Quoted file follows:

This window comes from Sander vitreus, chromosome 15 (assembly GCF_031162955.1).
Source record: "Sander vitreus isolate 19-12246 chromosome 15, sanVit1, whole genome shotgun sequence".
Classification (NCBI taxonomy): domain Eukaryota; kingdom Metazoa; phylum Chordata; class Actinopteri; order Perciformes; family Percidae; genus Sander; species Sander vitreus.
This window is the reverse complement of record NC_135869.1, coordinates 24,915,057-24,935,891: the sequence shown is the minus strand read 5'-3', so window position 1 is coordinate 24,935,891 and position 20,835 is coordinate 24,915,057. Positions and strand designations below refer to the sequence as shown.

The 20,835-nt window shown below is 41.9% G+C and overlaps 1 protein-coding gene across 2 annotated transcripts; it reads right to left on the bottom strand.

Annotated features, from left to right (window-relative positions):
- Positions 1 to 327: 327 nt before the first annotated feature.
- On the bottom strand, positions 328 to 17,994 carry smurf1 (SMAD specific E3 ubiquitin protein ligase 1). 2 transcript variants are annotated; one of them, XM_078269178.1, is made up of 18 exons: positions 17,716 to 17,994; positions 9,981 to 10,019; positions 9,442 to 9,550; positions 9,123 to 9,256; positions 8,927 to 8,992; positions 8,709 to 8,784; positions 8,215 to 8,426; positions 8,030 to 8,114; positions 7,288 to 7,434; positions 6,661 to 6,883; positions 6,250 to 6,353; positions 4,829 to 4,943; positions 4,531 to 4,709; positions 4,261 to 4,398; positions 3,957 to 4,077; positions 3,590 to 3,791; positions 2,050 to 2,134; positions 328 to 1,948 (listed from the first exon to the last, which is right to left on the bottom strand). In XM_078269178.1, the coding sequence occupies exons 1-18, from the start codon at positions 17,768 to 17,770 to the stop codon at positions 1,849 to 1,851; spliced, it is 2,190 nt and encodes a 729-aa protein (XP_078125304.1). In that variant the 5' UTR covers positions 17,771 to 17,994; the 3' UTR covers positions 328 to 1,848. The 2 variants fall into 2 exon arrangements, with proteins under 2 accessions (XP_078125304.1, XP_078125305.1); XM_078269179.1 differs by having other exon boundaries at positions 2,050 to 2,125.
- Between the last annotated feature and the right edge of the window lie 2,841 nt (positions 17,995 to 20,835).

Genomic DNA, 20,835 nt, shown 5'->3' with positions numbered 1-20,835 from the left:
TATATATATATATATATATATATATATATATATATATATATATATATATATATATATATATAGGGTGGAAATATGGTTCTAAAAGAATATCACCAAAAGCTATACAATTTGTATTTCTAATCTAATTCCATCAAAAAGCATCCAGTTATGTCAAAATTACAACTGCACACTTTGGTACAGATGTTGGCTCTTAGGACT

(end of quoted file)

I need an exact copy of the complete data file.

This window comes from Sander vitreus, chromosome 15 (assembly GCF_031162955.1).
Source record: "Sander vitreus isolate 19-12246 chromosome 15, sanVit1, whole genome shotgun sequence".
Classification (NCBI taxonomy): domain Eukaryota; kingdom Metazoa; phylum Chordata; class Actinopteri; order Perciformes; family Percidae; genus Sander; species Sander vitreus.
This window is the reverse complement of record NC_135869.1, coordinates 24,915,057-24,935,891: the sequence shown is the minus strand read 5'-3', so window position 1 is coordinate 24,935,891 and position 20,835 is coordinate 24,915,057. Positions and strand designations below refer to the sequence as shown.

The 20,835-nt window shown below is 41.9% G+C and overlaps 1 protein-coding gene across 2 annotated transcripts; it reads right to left on the bottom strand.

Annotated features, from left to right (window-relative positions):
- Positions 1 to 327: 327 nt before the first annotated feature.
- On the bottom strand, positions 328 to 17,994 carry smurf1 (SMAD specific E3 ubiquitin protein ligase 1). 2 transcript variants are annotated; one of them, XM_078269178.1, is made up of 18 exons: positions 17,716 to 17,994; positions 9,981 to 10,019; positions 9,442 to 9,550; positions 9,123 to 9,256; positions 8,927 to 8,992; positions 8,709 to 8,784; positions 8,215 to 8,426; positions 8,030 to 8,114; positions 7,288 to 7,434; positions 6,661 to 6,883; positions 6,250 to 6,353; positions 4,829 to 4,943; positions 4,531 to 4,709; positions 4,261 to 4,398; positions 3,957 to 4,077; positions 3,590 to 3,791; positions 2,050 to 2,134; positions 328 to 1,948 (listed from the first exon to the last, which is right to left on the bottom strand). In XM_078269178.1, the coding sequence occupies exons 1-18, from the start codon at positions 17,768 to 17,770 to the stop codon at positions 1,849 to 1,851; spliced, it is 2,190 nt and encodes a 729-aa protein (XP_078125304.1). In that variant the 5' UTR covers positions 17,771 to 17,994; the 3' UTR covers positions 328 to 1,848. The 2 variants fall into 2 exon arrangements, with proteins under 2 accessions (XP_078125304.1, XP_078125305.1); XM_078269179.1 differs by having other exon boundaries at positions 2,050 to 2,125.
- Between the last annotated feature and the right edge of the window lie 2,841 nt (positions 17,995 to 20,835).

Genomic DNA, 20,835 nt, shown 5'->3' with positions numbered 1-20,835 from the left:
TATATATATATATATATATATATATATATATATATATATATATATATATATATATATATATAGGGTGGAAATATGGTTCTAAAAGAATATCACCAAAAGCTATACAATTTGTATTTCTAATCTAATTCCATCAAAAAGCATCCAGTTATGTCAAAATTACAACTGCACACTTTGGTACAGATGTTGGCTCTTAGGACT